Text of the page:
Among the advantages of cabbage, their versatility stands out, not only due to the differences between the many varieties but also to their consistent texture and delicate flavor. Here is a list of recipes with cabbage that impressed me the most, to which I have dedicated ample space here on the site:

Black cabbage and cod soup. The aromatic flavour of this variety interacts effectively with the flavour of the cod. It is a full-bodied and, at the same time, light first course, perfect for the winter.

Black cabbage and pumpkin soup. In this recipe, the aroma of the vegetable is enhanced by the sweetness of the pumpkin. It is a very delicate first course that presents itself very well on a “chromatic” level. The dark green, white, and orange colours form an evocative symphony on the plate.

Red cabbage lasagna. It is a creative variant of the classic Bolognese lasagna. In this recipe, the red cabbage is essential because it serves as a filler along with the béchamel. It goes without saying that, in order for the cabbage to integrate as well as possible, it must first be boiled.

Purple cabbage flan. We end with a gourmet appetiser that has an unusual flavour and eye-catching appearance. In reality, the purple of this species makes a lovely mix with the yellow of the cream, which is created with cream cheese and saffron. A sheet of cabbage is used as the decoration, giving the recipe a subtle green touch.

What is the difference between cabbage, savoy cabbage, and sauerkraut?

The cabbage family has many varieties, so it is legitimate to be disoriented when faced with this abundance of terms and varieties. There is a certain confusion between cabbage, savoy cabbage, and sauerkraut. But what are the actual differences?

The term “cabbage” indicates more than anything else the class of food. As we have seen, there are many types of cabbage, and the savoy cabbage is precisely one of these. The savoy cabbage is a variety with very thick leaves that give a fairly full-bodied flavour and are suitable for some traditional Lombardian first-course pastas.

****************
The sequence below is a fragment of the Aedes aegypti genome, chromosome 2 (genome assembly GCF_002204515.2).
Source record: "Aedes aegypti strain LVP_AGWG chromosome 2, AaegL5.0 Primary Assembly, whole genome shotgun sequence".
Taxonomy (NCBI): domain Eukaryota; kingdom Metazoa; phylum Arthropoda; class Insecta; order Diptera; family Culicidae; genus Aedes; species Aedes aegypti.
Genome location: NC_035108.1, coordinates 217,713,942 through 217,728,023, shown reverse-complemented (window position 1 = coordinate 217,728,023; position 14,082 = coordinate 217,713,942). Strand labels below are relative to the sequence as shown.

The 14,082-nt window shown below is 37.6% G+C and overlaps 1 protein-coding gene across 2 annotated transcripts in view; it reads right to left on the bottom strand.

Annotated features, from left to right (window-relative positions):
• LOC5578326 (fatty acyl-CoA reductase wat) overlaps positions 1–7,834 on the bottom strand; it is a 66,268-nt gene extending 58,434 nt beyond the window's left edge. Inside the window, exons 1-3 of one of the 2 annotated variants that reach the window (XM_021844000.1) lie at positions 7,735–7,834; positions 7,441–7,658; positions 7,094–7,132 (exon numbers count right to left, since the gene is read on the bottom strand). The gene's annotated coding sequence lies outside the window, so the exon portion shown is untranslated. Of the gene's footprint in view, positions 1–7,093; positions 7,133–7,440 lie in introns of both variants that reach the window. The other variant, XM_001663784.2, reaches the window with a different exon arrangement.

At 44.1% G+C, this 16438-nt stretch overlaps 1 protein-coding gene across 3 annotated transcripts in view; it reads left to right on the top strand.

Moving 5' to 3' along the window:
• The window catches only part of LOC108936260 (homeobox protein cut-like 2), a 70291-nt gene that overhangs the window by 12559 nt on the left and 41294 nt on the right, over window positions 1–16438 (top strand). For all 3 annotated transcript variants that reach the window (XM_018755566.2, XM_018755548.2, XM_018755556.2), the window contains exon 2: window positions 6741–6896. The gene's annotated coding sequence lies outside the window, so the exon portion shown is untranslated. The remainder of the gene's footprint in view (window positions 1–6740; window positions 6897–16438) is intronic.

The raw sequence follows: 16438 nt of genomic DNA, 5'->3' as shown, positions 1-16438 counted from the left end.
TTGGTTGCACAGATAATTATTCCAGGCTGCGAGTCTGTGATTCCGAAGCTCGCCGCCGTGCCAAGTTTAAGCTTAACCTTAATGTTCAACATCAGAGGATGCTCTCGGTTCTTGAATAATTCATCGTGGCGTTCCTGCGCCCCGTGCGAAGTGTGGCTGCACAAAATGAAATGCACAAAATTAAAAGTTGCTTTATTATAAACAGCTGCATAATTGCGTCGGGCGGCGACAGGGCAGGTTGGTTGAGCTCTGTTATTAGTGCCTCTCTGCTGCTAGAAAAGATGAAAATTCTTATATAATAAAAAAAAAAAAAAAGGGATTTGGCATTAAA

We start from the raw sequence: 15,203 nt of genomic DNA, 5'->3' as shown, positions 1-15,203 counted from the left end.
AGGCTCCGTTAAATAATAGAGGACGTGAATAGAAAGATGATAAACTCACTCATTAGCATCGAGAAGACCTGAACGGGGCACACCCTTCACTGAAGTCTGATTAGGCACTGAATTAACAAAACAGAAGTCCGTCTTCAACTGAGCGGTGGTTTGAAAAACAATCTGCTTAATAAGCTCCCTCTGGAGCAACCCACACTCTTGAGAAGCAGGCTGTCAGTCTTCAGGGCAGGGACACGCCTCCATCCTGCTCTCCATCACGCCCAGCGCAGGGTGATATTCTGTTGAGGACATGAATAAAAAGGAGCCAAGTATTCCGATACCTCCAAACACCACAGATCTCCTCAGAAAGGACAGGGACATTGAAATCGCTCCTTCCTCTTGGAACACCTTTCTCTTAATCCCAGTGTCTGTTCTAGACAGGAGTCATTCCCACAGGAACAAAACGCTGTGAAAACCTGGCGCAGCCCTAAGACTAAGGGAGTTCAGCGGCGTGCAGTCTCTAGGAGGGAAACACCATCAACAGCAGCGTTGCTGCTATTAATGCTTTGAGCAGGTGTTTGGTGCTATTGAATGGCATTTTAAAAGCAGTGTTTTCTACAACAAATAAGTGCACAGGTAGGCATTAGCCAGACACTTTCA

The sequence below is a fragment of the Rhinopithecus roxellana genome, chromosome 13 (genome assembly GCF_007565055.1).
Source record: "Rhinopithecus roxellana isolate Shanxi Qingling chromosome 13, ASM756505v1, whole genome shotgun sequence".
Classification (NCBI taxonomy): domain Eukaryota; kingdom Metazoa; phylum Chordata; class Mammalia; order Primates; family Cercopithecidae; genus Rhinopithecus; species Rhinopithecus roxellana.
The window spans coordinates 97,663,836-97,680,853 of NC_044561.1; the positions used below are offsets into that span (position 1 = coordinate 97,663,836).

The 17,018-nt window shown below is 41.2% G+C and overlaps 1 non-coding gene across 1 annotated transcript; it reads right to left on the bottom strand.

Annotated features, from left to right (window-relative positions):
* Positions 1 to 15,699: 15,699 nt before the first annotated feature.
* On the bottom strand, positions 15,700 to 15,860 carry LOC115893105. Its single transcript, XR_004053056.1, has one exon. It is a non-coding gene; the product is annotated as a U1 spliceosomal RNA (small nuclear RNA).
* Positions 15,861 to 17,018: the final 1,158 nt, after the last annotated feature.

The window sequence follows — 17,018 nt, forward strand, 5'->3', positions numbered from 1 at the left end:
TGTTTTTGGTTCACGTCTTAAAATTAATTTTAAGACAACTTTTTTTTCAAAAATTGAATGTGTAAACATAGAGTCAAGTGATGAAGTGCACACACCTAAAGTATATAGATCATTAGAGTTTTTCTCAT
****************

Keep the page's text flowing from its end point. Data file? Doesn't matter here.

A very different story for sauerkraut. These are cabbages treated in a specific way. In fact, they are left to ferment for a couple of months together with salt and spices. Thus, they take on a soft consistency and a sour flavour, which can be used for many preparations, from side dishes to first courses. Sauerkraut requires a specific variety of cabbage, namely the conehead cabbage, which is similar to the savoy cabbage but smoother.

What are their benefits?

I touched on the nutritional qualities of cabbage, but it’s wise to go into more detail and discuss its effects on health as well. From this perspective, several cabbage types also have noteworthy differences.

Green and yellow cabbages are rich in beta-carotene, which promotes the absorption of vitamin A, which is useful for eyesight and skin. On the other hand, purple and black cabbages are rich in anthocyanins, which are formidable antioxidants that help prevent cancer.

Moreover, the profusion of mineral salts in cabbage functions practically as a tonic for the body and enhances the health of a few organs, including the brain, teeth, and bones. Lastly, a high-fibre diet promotes digestion, but if the amounts are excessive, it may lead to certain issues.

Unlike many other vegetables, cabbage helps prevent thrombotic diseases. This is due to the abundance of vitamin K, which optimises the level of blood density. Finally, cabbages balance the absorption of blood sugar and help keep bad cholesterol low.